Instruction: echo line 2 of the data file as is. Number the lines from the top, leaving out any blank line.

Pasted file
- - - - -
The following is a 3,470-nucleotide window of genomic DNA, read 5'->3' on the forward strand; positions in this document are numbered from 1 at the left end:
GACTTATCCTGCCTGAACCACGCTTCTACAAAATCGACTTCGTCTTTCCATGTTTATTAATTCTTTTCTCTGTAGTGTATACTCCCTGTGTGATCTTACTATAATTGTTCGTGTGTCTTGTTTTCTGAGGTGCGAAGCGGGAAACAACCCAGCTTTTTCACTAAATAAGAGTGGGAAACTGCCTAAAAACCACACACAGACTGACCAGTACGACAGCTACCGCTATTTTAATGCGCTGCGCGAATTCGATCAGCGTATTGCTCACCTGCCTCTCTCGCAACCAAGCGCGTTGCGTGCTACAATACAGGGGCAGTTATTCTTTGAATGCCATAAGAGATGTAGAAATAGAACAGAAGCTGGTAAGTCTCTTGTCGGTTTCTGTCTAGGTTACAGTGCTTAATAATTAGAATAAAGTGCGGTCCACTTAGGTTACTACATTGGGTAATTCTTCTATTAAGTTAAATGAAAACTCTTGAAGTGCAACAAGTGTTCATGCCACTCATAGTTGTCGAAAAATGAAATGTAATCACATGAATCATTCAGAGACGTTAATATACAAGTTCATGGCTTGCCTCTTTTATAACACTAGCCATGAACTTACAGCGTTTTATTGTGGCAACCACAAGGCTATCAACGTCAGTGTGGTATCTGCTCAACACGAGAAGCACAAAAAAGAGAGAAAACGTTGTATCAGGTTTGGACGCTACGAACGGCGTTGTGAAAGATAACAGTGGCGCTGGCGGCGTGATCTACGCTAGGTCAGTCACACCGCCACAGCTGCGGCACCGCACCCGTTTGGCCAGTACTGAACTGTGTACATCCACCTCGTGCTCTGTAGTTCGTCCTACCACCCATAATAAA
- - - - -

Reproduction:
GACTTATCCTGCCTGAACCACGCTTCTACAAAATCGACTTCGTCTTTCCATGTTTATTAATTCTTTTCTCTGTAGTGTATACTCCCTGTGTGATCTTACTATAATTGTTCGTGTGTCTTGTTTTCTGAGGTGCGAAGCGGGAAACAACCCAGCTTTTTCACTAAATAAGAGTGGGAAACTGCCTAAAAACCACACACAGACTGACCAGTACGACAGCTACCGCTATTTTAATGCGCTGCGCGAATTCGATCAGCGTATTGCTCACCTGCCTCTCTCGCAACCAAGCGCGTTGCGTGCTACAATACAGGGGCAGTTATTCTTTGAATGCCATAAGAGATGTAGAAATAGAACAGAAGCTGGTAAGTCTCTTGTCGGTTTCTGTCTAGGTTACAGTGCTTAATAATTAGAATAAAGTGCGGTCCACTTAGGTTACTACATTGGGTAATTCTTCTATTAAGTTAAATGAAAACTCTTGAAGTGCAACAAGTGTTCATGCCACTCATAGTTGTCGAAAAATGAAATGTAATCACATGAATCATTCAGAGACGTTAATATACAAGTTCATGGCTTGCCTCTTTTATAACACTAGCCATGAACTTACAGCGTTTTATTGTGGCAACCACAAGGCTATCAACGTCAGTGTGGTATCTGCTCAACACGAGAAGCACAAAAAAGAGAGAAAACGTTGTATCAGGTTTGGACGCTACGAACGGCGTTGTGAAAGATAACAGTGGCGCTGGCGGCGTGATCTACGCTAGGTCAGTCACACCGCCACAGCTGCGGCACCGCACCCGTTTGGCCAGTACTGAACTGTGTACATCCACCTCGTGCTCTGTAGTTCGTCCTACCACCCATAATAAA